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26 April 2010 @ 09:47 pm
And now for something different...  
Working in downtown Ottawa has its benefits. It is a beautiful part of the city, with many old buildings and open parks. The combination of old architecture, modern buildings, and abundant green space fascinates me, and sometimes when the mood takes me, I enjoy spending my lunch hours exploring the downtown streets, camera in hand, looking just like any other tourist.

The gem of Ottawa's downtown core is unquestionably the beautiful and majestic Parliament Hill, which combines the best of the old architecture and beautiful gardens that I love. Every Canadian is familiar with the image of the Center Block of Parliament with the Canadian flag flying high above the Peace Tower. However, Parliament Hill has much more to offer than the Peace Tower and the Centennial Flame at the entrance to the grounds. Statues of two queens (Queen Victoria and Queen Elizabeth II) and several Canadian statesmen, the Canadian Police Memorial, the cat sanctuary, and the Victoria Tower Bell are some of the sights that can be seen on the Hill. On Friday I spent my lunch hour there, wondering what else I might see to interest me.



Trees and shrubs were just coming into bloom along the walkway that circles the top of the bluff, and I even saw some purple lilac buds.



The old library behind the Center Block is my favourite building, and I never tire of looking at it or photographing it. It is the last remaining part of the original Centre Block, and the only one to have survived the devastating fire of 1916. The Library’s architects felt that only a Gothic Revival building “could be adapted to a site at once so picturesque and so grand", and I couldn't agree more.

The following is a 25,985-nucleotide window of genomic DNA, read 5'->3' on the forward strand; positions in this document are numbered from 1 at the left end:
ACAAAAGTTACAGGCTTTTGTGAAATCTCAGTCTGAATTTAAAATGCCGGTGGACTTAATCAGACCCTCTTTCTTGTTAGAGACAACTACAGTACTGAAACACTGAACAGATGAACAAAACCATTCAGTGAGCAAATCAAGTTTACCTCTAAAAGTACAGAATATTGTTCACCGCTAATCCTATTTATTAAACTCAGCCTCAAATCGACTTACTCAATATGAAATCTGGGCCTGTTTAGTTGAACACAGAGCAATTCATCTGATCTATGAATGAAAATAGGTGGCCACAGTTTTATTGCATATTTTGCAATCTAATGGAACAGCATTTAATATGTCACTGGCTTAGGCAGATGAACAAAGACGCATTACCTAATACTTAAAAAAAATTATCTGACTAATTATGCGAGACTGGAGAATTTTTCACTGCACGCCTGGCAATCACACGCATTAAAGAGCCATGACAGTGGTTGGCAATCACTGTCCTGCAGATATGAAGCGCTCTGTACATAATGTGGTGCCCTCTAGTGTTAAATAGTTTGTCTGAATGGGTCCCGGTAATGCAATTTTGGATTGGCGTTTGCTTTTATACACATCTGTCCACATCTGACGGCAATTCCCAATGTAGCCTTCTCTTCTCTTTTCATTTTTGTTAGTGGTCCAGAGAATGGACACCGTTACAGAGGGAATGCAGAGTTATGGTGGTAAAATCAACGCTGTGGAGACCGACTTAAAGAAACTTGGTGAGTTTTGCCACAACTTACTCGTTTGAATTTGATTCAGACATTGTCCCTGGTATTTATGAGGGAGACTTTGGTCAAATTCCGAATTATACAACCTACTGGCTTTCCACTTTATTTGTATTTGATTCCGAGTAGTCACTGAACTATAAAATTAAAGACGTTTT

Exterior Entrance to the library


There are numerous tulip beds on Parliament Hill, all blooming with vibrant colour. I love the pastel pinks of these ones at the base of Queen Victoria's monument.



Flowers for a Queen


I took a walk around the Center Block, paying close attention to the fanciful figures carved on the building. The Peace Tower alone is decorated with approximately 370 stone carvings, including gargoyles, grotesques, bosses and friezes. Grotesques are fanciful creatures which do not direct water away from the building, as gargoyles do. Here are some of the many interesting figures I discovered adorning the Center Block and Peace Tower:









The term boss is used to describe an ornamental projecting block that can be found at the end of a moulding or an arch. This boss is carved from olive green sandstone from Wallace, Nova Scotia.



I loved the decorative carvings on this entrance, until I took a closer look and realized I was being watched!






The carvings on the main entrance to the Peace Tower include the symbols and emblems of Canada, England, France, and the provinces and territories. While it was taking shape in 1937, journalists were already comparing the elegant main archway to the most beautiful portals of Europe.




I find the stone carvings endlessly fascinating, and wonder how many visitors actually take the time to notice these wonderful carvings when they visit the Parliament buildings.




Parliament Hill is always worth a visit in the summer, and I am happy that it is only a short walk away from work.



 
 
 
Xray Is As Xray Doesxraytheenforcer on May 3rd, 2010 12:07 am (UTC)
oooh! I love those architectural details. :)